From the air, the Cano Limon pipeline is invisible. The 480-mile tube is buried 6 feet below ground, but its route through the rolling Colombian prairie is marked by a swathe of black oil slicks and burned ground, the result of repeated bomb attacks...
On the Red-Truck Tour of Florida with Janet Reno
Tucked in among a row of flimsy houses and cluttered yards overhung with Spanish moss, the Wilhelmina Johnson Community Center seems almost deserted. Although the candidate is due to arrive at any minute, the small building, in an African-American neighborhood,...
Politically Correct ; Future Campaign Managers Learn That Politics Doesn't Have to Be a Dirty Business
Their candidate is in trouble. A reporter has discovered that the pol lied about his credentials, and now the scribe is calling, on deadline, for a response. The threat of a campaign meltdown looms. One team of campaign managers recommends that their...
P.S. Dad Tweaked Paragraph Three
It's not a foolproof way of getting the real Ms. Jones to please stand up. But admissions officers at Duke University are attempting to stay a step ahead in the personal-essays game. Within the pressure cooker world of college applications, teens and...
Reinventing 'Normalcy'
The death and destruction of the Sept. 11 terrorist attacks, then the anthrax scare, and who knows what next have shaken Americans to the core. To allay the fear, and deny the terrorists' objective of miring us in it, we have been advised since last...
Scaling Back Tuition Hikes
Federal taxpayers provide some $65 billion a year in loans, grants, and tax credits to help students attend college, no matter what tuition must be paid. But what if that huge government largess could be used as an incentive for higher education to help...
Teen Ambassadors Meet the Real Ones at Model UN
With thundering applause and chants of "Kofi, Kofi," you'd think the 3,000 high-schoolers from 96 countries who gathered in The Hague last month were greeting a rock star. Instead, the man of fame was Kofi Annan, the UN secretary- general and Nobel Peace...
The Political Fallout from a Nuclear-Waste Decision ; Republicans Face Potential Losses in Nevada, a Swing State, after Bush's Ruling on Yucca Mt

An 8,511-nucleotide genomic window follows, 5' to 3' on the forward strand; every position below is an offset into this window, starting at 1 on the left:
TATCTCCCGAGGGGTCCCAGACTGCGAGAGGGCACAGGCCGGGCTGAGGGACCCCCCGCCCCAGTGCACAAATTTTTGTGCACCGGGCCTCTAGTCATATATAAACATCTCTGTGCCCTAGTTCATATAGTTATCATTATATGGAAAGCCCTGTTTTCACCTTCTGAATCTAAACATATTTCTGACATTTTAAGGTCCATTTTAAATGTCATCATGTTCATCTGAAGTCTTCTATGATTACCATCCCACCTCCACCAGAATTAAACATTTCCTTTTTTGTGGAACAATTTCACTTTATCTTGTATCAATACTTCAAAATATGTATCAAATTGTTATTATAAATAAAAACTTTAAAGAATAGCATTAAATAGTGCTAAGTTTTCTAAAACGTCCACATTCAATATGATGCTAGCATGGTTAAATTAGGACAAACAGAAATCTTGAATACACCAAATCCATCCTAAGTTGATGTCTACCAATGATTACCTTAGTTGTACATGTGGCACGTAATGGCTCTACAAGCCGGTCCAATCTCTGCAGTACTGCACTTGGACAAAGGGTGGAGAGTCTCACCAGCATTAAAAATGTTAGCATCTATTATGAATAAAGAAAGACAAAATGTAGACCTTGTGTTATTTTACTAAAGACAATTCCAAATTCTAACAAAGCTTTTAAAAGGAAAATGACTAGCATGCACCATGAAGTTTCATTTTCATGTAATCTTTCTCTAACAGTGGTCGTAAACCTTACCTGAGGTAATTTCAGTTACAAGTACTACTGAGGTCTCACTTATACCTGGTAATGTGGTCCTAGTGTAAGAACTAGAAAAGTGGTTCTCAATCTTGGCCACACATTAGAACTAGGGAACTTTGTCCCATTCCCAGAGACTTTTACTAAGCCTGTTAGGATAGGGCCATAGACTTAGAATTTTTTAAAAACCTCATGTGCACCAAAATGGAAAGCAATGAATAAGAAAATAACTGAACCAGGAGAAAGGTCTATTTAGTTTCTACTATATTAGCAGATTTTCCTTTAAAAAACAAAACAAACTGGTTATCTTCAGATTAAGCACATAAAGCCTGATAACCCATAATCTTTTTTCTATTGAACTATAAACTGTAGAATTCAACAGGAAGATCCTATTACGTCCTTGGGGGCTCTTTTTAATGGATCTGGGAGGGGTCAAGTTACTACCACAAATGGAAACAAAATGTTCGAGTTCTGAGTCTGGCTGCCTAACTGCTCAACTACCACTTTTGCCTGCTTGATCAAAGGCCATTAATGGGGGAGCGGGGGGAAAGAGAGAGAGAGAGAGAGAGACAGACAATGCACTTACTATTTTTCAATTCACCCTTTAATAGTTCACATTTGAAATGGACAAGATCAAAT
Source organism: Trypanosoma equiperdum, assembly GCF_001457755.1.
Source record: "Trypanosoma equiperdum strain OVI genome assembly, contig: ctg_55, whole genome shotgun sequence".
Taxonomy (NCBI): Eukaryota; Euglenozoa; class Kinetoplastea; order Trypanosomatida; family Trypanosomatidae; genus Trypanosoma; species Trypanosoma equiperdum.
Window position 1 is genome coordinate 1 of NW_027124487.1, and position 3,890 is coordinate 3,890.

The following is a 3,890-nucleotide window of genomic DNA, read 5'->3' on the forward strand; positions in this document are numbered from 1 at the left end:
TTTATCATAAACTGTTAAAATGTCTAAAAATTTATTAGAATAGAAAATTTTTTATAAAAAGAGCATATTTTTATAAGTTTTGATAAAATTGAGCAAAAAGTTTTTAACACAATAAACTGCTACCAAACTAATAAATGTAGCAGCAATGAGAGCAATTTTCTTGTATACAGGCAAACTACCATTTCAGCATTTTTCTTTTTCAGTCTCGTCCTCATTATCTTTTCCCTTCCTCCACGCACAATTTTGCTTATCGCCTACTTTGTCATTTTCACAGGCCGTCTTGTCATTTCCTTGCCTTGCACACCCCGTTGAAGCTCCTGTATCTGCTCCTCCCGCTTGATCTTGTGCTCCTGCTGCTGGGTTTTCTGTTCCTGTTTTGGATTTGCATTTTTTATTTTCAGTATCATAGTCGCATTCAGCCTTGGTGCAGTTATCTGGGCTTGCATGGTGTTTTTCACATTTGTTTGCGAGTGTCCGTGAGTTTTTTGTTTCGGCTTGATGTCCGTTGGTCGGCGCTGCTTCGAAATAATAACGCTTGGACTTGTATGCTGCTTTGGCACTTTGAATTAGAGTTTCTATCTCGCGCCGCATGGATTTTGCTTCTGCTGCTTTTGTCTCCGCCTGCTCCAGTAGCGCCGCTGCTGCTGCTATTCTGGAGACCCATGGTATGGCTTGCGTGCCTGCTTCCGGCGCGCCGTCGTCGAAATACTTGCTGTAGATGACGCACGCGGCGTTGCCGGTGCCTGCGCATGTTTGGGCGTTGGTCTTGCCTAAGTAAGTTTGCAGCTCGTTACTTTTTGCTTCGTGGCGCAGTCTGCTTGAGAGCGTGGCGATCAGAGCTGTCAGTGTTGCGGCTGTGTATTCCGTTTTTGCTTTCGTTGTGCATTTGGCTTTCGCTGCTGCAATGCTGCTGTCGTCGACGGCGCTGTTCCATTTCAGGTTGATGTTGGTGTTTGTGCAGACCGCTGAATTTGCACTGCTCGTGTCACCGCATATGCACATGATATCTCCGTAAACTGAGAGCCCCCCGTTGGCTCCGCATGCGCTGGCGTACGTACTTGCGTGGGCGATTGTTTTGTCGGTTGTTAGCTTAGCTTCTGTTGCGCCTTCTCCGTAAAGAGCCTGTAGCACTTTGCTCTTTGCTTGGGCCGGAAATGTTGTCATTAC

President Bush's recent decision to make Yucca Mountain the nation's nuclear-waste storehouse is settling across Nevada's political landscape like a mushroom cloud. The move has sparked renewed fears among residents. And there's evidence this is improving...
Turf Wars, Ethnic Rifts Plague Afghan North and East
Even as American troops and allied Afghan fighters conduct their heaviest assault so far this year against a determined group of Taliban and Al Qaeda forces, surging ethnic tensions and jockeying warlords are undermining dreams of unity and peace elsewhere...
US, Allies in a Riskier Kind of War ; in a Shift in Strategy, US Troops Escalate a Brutal Ground Battle against Al Qaeda and Taliban Forces in the Mountains
For months, US-led forces in Afghanistan have fought what many experts dubbed a new "Afghan model" kind of war, combining air power, proxy forces, and US special operations units. Now, suddenly, the US and its allies are in the fray of an old- fashioned...
Want Smaller High Schools? the Public's Not So Sure
"Shrink the schools" has become a rallying cry in certain education-reform circles. Spurred by the view that smaller schools can help more students stay on track, districts from Chicago to Oakland, Calif., are setting up small schools or splitting giant...
When Teachers Skirt Tough Issues
It began as a nagging suspicion during Kathy Simon's years as a high school English teacher: that she and her colleagues weren't teaching what really mattered. A discussion of "Macbeth" helped confirm her concern. After a student dutifully recited the...
Zimbabwe Vote: Land vs. Law and Order ; Redistribution of Land Resonates with President Mugabe's Backers in Run Up to Saturday's Election
For Jerry Mugabe, a Harare hawker who waited in the hot midday sun this weekend to hear his president speak, Zimbabwe's coming election is about one thing and one thing only: land. "He is good for the people," Mr. Mugabe said of President Robert Mugabe...